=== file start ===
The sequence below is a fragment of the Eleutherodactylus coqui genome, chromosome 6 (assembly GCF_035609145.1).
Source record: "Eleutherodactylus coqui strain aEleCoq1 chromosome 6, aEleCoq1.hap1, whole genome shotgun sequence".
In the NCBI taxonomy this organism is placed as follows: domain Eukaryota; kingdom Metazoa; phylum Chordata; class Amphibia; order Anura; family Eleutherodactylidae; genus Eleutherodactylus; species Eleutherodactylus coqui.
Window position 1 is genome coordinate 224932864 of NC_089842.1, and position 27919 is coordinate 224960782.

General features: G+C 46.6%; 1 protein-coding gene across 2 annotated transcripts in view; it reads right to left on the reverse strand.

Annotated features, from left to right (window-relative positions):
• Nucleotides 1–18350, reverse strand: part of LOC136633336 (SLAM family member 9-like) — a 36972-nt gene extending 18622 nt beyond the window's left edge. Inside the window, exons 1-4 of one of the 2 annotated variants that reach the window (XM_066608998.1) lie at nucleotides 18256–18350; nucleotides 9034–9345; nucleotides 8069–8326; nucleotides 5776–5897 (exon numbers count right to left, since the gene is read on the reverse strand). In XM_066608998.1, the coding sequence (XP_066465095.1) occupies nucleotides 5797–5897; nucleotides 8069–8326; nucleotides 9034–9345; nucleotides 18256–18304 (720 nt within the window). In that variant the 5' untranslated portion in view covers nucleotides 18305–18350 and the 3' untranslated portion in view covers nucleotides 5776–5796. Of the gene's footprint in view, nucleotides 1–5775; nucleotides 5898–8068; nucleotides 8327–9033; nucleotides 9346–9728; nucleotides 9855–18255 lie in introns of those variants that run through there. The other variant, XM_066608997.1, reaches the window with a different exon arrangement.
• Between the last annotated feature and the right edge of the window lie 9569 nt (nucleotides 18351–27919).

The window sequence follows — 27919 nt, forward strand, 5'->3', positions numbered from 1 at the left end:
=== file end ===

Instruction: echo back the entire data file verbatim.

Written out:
The sequence below is a fragment of the Eleutherodactylus coqui genome, chromosome 6 (assembly GCF_035609145.1).
Source record: "Eleutherodactylus coqui strain aEleCoq1 chromosome 6, aEleCoq1.hap1, whole genome shotgun sequence".
In the NCBI taxonomy this organism is placed as follows: domain Eukaryota; kingdom Metazoa; phylum Chordata; class Amphibia; order Anura; family Eleutherodactylidae; genus Eleutherodactylus; species Eleutherodactylus coqui.
Window position 1 is genome coordinate 224932864 of NC_089842.1, and position 27919 is coordinate 224960782.

General features: G+C 46.6%; 1 protein-coding gene across 2 annotated transcripts in view; it reads right to left on the reverse strand.

Annotated features, from left to right (window-relative positions):
• Nucleotides 1–18350, reverse strand: part of LOC136633336 (SLAM family member 9-like) — a 36972-nt gene extending 18622 nt beyond the window's left edge. Inside the window, exons 1-4 of one of the 2 annotated variants that reach the window (XM_066608998.1) lie at nucleotides 18256–18350; nucleotides 9034–9345; nucleotides 8069–8326; nucleotides 5776–5897 (exon numbers count right to left, since the gene is read on the reverse strand). In XM_066608998.1, the coding sequence (XP_066465095.1) occupies nucleotides 5797–5897; nucleotides 8069–8326; nucleotides 9034–9345; nucleotides 18256–18304 (720 nt within the window). In that variant the 5' untranslated portion in view covers nucleotides 18305–18350 and the 3' untranslated portion in view covers nucleotides 5776–5796. Of the gene's footprint in view, nucleotides 1–5775; nucleotides 5898–8068; nucleotides 8327–9033; nucleotides 9346–9728; nucleotides 9855–18255 lie in introns of those variants that run through there. The other variant, XM_066608997.1, reaches the window with a different exon arrangement.
• Between the last annotated feature and the right edge of the window lie 9569 nt (nucleotides 18351–27919).

The window sequence follows — 27919 nt, forward strand, 5'->3', positions numbered from 1 at the left end: